SAN FRANCISCO — A group of companies behind defunct Facebook apps is suing the social media giant, claiming illegal monopolistic behavior.
The proposed class-action lawsuit filed Thursday in federal court is based entirely on previously secret documents that NBC News and international journalistic partners obtained last year.
The trove of more than 7,000 pages was leaked from an ongoing lawsuit brought by another defunct startup known as Six4Three, which made a short-lived app known as Pikinis. The documents showed that Chief Executive Mark Zuckerberg and other top officials used their market position to squeeze potential rivals and competitors from 2011 through 2015.
"This action seeks to halt the most brazen, willful anticompetitive scheme in a generation — a scheme that verges on final, irreparable completion as of the date of this Complaint," the complaint alleges. "Facebook stands today as a paragon of unbridled market power."
Facebook said Thursday that the suit had no legal basis.
"We operate in a competitive environment where people and advertisers have many choices. In the current environment, where plaintiffs' attorneys see financial opportunities, claims like this aren't unexpected but they are without merit," a spokesman said in a statement.
However, in a statement in April, Paul Grewal, Facebook's vice president and deputy general counsel, said the documents had been "cherry-picked."
"The set of documents, by design, tells only one side of the story and omits important context," he said. "We still stand by the platform changes we made in 2014/2015 to prevent people from sharing their friends' information with developers like the creators of Pikinis."
The new case was brought by a handful of startups that claim that Facebook's dominance has created a "social data barrier to entry," precluding them from competing with Facebook today.
The named plaintiffs include Reveal Chat, a messaging app; Lenddo, a lending service; Cir.cl, an online marketplace; Beehive, an identity verification service; and LikeBright, a matchmaking app.
"Facebook faced an existential threat from mobile apps. It could have responded by competing on the merits, but it instead chose to use its might to intentionally eliminate its competition," Yavar Bathaee, an attorney for the defunct apps, said in a statement. "Facebook deliberately leveraged its developer platform, an infrastructure of spyware and surveillance, and its economic power to crush or acquire anyone that competed with them."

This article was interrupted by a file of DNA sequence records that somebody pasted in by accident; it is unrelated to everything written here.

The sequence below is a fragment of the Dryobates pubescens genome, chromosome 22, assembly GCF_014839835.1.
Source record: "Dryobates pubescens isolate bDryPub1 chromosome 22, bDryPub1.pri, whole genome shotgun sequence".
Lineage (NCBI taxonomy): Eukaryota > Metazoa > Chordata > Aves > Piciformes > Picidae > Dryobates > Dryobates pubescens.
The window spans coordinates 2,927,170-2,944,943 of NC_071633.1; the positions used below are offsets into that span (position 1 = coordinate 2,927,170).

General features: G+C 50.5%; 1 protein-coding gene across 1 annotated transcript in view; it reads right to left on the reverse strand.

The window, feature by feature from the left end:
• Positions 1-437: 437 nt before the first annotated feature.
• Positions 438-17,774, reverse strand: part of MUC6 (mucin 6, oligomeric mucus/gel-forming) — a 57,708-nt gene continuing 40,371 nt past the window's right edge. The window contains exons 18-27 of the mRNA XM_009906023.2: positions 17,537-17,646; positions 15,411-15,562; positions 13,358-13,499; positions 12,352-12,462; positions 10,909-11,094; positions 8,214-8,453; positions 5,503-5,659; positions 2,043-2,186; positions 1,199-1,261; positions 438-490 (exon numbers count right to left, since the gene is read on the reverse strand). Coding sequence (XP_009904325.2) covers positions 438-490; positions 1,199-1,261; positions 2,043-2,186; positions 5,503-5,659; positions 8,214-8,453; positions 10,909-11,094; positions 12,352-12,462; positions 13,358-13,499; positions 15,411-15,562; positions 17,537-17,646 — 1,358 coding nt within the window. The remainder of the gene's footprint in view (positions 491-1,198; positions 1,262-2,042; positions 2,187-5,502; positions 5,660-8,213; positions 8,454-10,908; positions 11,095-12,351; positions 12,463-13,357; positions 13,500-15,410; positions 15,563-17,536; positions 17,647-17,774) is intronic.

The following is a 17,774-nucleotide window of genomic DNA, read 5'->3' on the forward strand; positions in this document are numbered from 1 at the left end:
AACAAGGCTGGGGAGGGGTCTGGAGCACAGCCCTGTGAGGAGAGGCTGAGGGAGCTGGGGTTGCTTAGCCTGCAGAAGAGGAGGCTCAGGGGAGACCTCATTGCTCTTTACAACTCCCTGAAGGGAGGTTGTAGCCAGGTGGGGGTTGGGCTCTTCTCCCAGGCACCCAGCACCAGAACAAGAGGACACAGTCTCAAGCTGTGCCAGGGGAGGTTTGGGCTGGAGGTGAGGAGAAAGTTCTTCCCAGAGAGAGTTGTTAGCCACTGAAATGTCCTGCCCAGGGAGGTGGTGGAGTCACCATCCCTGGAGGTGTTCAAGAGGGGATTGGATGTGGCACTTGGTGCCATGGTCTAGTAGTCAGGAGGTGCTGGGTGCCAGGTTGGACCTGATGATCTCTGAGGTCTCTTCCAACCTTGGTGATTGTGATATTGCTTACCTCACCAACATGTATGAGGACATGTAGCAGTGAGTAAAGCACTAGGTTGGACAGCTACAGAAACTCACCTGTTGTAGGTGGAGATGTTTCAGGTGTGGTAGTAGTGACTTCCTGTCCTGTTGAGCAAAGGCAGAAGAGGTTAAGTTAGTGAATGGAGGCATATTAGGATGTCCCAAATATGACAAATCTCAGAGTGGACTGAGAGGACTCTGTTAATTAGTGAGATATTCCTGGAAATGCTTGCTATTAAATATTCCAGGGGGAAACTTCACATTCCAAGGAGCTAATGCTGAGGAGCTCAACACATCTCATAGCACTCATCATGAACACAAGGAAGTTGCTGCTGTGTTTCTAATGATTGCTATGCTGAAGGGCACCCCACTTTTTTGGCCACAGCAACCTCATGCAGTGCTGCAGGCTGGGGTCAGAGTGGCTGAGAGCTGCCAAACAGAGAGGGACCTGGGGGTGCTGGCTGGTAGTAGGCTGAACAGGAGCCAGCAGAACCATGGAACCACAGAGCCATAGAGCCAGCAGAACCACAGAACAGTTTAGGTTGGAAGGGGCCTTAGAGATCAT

Nick Soman, the former chief executive of LikeBright and current chief executive of the health care startup Decent, said the lawsuit had been in the works for "a long time."
"I'm one of many app developers that feels like Facebook over the years has been less than just," he said in an interview. "So we're looking for justice."
If the lawsuit is certified as a class action, a process that could take months, it could expand to tens of thousands of similarly aggrieved companies.
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The case builds upon the lawsuit brought nearly five years ago by Six4Three, whose Pikinis app sought images of women in bikinis. It has argued that it was harmed when Facebook restricted its promise of access to user data under a system known as the "Graph API."
State and federal authorities are closely scrutinizing Facebook's business practices. In October, New York Attorney General Letitia James announced that 47 attorneys general from states and U.S. territories plan to take part in a New York-led antitrust inquiry into Facebook. The House Judiciary Committee held hearings last summer about antitrust concerns in Silicon Valley, and the Federal Trade Commission continues to examine the company's practices.
Thursday's lawsuit brings into focus an argument that many Facebook watchers have been pushing for some time.
"It lays out, very clearly, the critical intersection of privacy and antitrust," said Ashkan Soltani, a former technologist at the Federal Trade Commission, who now works as an independent privacy researcher. "The plaintiffs argue, I think reasonably, that Facebook used access to user data as both a predatory and exclusionary tool — relying on data collected from users to identify what apps/markets to move into and simultaneously shutting out competitors by restricting their access to the Facebook API."